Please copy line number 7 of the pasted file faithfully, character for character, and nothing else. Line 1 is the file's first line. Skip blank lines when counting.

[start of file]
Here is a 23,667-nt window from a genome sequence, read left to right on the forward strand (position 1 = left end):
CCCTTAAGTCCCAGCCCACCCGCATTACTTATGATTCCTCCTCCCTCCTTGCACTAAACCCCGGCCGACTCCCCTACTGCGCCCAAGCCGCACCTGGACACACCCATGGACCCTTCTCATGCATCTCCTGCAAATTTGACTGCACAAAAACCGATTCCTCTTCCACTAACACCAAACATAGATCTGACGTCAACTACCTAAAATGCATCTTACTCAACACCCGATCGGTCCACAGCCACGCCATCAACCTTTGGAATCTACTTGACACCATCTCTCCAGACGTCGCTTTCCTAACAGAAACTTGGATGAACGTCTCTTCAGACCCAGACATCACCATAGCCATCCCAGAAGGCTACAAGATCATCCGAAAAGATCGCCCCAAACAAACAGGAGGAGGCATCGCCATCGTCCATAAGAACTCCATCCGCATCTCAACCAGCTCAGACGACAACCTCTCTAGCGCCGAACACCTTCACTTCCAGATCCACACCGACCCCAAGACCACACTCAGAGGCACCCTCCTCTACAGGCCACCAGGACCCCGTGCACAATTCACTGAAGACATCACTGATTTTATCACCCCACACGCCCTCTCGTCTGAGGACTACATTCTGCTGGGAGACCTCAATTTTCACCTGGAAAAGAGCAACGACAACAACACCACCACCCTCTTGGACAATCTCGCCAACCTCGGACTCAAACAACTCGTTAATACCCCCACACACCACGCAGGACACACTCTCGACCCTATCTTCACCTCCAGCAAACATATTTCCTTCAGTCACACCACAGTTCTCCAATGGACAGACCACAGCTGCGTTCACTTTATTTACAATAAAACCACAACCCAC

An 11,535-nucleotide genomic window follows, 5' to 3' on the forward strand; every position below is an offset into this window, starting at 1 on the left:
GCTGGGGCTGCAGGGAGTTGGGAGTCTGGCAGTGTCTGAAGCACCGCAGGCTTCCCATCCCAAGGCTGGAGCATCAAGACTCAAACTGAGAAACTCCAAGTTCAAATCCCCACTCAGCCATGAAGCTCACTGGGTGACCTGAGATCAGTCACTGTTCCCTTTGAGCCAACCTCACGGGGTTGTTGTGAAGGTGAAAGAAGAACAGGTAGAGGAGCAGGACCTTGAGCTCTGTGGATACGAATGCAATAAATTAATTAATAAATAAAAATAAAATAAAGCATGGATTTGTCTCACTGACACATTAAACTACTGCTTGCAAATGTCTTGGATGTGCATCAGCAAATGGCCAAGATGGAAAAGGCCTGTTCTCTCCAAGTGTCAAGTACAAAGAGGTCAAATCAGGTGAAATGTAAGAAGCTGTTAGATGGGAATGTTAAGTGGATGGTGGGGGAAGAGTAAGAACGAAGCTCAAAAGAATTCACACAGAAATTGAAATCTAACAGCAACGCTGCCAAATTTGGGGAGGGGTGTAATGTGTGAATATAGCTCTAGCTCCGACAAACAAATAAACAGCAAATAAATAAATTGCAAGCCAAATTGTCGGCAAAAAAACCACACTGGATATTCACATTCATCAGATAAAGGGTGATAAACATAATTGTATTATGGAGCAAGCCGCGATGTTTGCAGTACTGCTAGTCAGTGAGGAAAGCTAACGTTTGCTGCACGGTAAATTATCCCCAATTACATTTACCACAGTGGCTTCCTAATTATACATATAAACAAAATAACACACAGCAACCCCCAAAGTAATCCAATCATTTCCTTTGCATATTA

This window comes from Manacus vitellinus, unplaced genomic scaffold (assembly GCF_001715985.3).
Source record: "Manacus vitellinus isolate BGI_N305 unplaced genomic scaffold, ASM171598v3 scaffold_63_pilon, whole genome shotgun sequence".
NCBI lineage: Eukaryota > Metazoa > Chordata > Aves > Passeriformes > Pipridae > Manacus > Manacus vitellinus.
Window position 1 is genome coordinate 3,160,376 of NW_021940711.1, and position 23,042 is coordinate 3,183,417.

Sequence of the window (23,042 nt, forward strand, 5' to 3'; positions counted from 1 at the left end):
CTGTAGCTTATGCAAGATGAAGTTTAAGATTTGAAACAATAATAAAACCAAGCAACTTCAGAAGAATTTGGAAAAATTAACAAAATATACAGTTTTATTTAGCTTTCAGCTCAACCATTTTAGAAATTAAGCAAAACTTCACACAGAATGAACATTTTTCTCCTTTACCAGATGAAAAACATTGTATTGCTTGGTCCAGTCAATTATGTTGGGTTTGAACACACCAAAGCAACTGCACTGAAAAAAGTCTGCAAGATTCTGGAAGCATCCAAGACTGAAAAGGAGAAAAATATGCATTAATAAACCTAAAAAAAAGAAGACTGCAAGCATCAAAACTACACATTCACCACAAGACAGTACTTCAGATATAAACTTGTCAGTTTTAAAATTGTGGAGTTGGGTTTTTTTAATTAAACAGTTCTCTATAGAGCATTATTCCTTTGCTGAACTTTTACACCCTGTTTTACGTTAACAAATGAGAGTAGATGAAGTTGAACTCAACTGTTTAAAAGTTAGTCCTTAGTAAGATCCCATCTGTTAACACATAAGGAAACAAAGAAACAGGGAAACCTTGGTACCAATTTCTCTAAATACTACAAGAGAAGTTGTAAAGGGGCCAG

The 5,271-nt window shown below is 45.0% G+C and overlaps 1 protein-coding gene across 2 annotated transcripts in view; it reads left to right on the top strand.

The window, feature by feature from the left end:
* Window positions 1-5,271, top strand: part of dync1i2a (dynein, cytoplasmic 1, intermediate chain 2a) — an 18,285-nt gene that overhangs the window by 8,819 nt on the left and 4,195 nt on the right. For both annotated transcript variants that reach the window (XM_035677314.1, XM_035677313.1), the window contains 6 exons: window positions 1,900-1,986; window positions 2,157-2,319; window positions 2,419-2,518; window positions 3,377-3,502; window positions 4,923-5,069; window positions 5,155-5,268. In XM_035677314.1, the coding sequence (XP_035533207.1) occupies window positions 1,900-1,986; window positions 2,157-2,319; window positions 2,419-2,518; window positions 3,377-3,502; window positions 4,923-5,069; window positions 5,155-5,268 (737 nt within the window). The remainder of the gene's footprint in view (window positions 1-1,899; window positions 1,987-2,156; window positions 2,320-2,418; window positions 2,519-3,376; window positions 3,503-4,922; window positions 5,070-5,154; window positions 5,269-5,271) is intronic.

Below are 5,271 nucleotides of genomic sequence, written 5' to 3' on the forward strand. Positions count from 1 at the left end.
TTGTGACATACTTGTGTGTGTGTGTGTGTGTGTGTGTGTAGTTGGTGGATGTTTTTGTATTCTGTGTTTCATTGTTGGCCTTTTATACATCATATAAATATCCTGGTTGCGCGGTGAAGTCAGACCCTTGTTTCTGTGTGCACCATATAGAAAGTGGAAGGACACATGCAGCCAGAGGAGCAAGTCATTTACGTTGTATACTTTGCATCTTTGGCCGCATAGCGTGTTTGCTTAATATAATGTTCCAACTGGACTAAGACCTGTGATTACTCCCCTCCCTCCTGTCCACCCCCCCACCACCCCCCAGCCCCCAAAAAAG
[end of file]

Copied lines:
NCBI lineage: Eukaryota > Metazoa > Chordata > Aves > Passeriformes > Pipridae > Manacus > Manacus vitellinus.